• Perform anti-keratin immunohistochemistry, preferably using an antibody cocktail, including antibody against low-molecular weight keratin (e.g., Cam 5.2).
  • If any concerns regarding non-epithelial keratin staining, anti-cytokeratin 20 immunohistochemistry can be performed.

As for melanoma, the number, size, and intra-nodal location of any metastatic deposits of MCC should be documented in the final pathology report (see the appendix to the original guideline document).

Prognosis and Follow-up Evaluation

  • Patients should be monitored closely for recurrence of locoregional or distant disease. Lymph node or distant metastatic disease has a uniformly grave prognosis; however, there may be a role for chemotherapy in prolonging survival.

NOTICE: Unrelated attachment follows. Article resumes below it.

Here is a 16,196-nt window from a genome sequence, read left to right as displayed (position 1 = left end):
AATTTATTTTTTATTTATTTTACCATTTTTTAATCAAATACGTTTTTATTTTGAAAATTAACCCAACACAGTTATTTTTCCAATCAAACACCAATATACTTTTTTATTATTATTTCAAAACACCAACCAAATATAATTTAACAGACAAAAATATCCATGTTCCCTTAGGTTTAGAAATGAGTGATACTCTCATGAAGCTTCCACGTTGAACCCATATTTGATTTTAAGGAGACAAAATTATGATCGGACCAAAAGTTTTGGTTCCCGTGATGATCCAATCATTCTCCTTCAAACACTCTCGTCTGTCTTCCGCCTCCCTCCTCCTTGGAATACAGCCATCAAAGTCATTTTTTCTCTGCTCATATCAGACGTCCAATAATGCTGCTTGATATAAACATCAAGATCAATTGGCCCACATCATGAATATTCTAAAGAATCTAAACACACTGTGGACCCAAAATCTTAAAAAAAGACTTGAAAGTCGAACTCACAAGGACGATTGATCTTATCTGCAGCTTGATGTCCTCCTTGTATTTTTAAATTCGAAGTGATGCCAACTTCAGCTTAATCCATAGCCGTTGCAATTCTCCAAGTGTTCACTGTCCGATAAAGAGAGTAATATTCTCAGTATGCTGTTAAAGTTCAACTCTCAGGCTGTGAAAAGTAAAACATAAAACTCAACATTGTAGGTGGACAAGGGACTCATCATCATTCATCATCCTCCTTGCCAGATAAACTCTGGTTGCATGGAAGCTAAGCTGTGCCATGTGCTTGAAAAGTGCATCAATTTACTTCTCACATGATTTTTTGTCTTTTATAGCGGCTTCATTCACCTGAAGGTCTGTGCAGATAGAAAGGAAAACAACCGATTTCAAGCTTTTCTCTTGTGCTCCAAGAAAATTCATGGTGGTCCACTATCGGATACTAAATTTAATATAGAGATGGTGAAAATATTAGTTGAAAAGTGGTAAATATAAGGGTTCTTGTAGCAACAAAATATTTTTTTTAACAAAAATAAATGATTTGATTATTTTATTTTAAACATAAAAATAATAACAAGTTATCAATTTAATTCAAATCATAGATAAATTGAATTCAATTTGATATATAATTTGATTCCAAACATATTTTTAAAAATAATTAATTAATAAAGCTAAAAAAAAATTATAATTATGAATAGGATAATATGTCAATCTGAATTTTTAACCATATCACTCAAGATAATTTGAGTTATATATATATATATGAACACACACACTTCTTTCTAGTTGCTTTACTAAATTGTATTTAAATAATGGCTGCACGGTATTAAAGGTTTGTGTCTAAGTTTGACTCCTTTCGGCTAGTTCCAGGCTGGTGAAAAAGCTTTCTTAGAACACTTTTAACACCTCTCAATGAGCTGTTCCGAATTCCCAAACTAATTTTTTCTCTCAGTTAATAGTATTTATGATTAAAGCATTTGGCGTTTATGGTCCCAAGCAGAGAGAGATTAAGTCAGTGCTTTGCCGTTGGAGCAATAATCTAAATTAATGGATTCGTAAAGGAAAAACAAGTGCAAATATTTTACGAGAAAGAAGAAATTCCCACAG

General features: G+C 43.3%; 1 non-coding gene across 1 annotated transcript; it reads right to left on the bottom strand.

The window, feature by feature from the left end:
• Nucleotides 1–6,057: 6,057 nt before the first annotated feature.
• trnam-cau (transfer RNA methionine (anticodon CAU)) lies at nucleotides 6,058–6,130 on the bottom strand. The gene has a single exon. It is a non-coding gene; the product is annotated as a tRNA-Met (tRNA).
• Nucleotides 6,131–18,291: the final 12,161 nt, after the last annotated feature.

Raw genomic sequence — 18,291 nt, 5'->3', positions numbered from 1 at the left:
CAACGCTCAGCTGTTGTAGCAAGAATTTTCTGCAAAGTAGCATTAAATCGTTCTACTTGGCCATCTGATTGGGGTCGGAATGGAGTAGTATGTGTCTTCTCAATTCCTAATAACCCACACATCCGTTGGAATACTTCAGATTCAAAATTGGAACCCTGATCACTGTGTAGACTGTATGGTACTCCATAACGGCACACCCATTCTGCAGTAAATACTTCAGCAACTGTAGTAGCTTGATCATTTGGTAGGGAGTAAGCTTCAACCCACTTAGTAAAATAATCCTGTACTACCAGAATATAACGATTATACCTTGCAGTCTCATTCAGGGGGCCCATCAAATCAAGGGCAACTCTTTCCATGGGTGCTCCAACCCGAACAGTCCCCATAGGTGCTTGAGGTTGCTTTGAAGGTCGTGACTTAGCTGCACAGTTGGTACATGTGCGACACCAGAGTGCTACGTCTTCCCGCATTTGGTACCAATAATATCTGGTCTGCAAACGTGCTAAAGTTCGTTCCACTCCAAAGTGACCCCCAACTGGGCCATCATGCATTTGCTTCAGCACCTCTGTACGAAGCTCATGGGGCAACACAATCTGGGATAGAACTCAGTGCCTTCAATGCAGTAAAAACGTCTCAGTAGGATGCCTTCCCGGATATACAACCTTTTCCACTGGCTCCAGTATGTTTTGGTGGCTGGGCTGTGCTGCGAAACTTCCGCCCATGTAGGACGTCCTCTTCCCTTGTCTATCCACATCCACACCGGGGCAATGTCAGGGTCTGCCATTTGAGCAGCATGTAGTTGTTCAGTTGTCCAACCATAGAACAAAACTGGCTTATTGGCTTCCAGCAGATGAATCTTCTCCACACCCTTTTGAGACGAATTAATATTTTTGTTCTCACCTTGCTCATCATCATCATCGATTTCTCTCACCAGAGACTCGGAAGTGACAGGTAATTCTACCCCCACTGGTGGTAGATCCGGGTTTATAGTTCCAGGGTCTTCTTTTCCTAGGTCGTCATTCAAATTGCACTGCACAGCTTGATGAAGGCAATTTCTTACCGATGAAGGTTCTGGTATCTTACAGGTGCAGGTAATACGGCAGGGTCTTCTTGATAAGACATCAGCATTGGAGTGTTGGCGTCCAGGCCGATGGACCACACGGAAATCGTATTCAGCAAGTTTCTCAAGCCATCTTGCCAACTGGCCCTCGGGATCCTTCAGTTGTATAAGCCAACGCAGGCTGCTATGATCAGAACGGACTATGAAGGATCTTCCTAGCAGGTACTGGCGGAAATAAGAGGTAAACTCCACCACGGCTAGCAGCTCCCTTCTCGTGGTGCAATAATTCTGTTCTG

• Given the complex issues in dealing with this aggressive tumour, patients are best served by being cared for in a tertiary care setting with a multidisciplinary approach.
Clinical Algorithm(s)

None provided

Evidence Supporting the Recommendations

References Supporting the Recommendations
Type of Evidence Supporting the Recommendations

The recommendations are supported in part by systematic reviews and/or new or updated practice guidelines.

Benefits/Harms of Implementing the Guideline Recommendations

Potential Benefits

Appropriate management of Merkel cell carcinoma

Potential Harms

Not stated

Qualifying Statements

Qualifying Statements

The recommendations contained in this guideline are a consensus of the Alberta Cutaneous Tumour Team and are a synthesis of currently accepted approaches to management, derived from a review of relevant scientific literature. Clinicians applying these guidelines should, in consultation with the patient, use independent medical judgment in the context of individual clinical circumstances to direct care.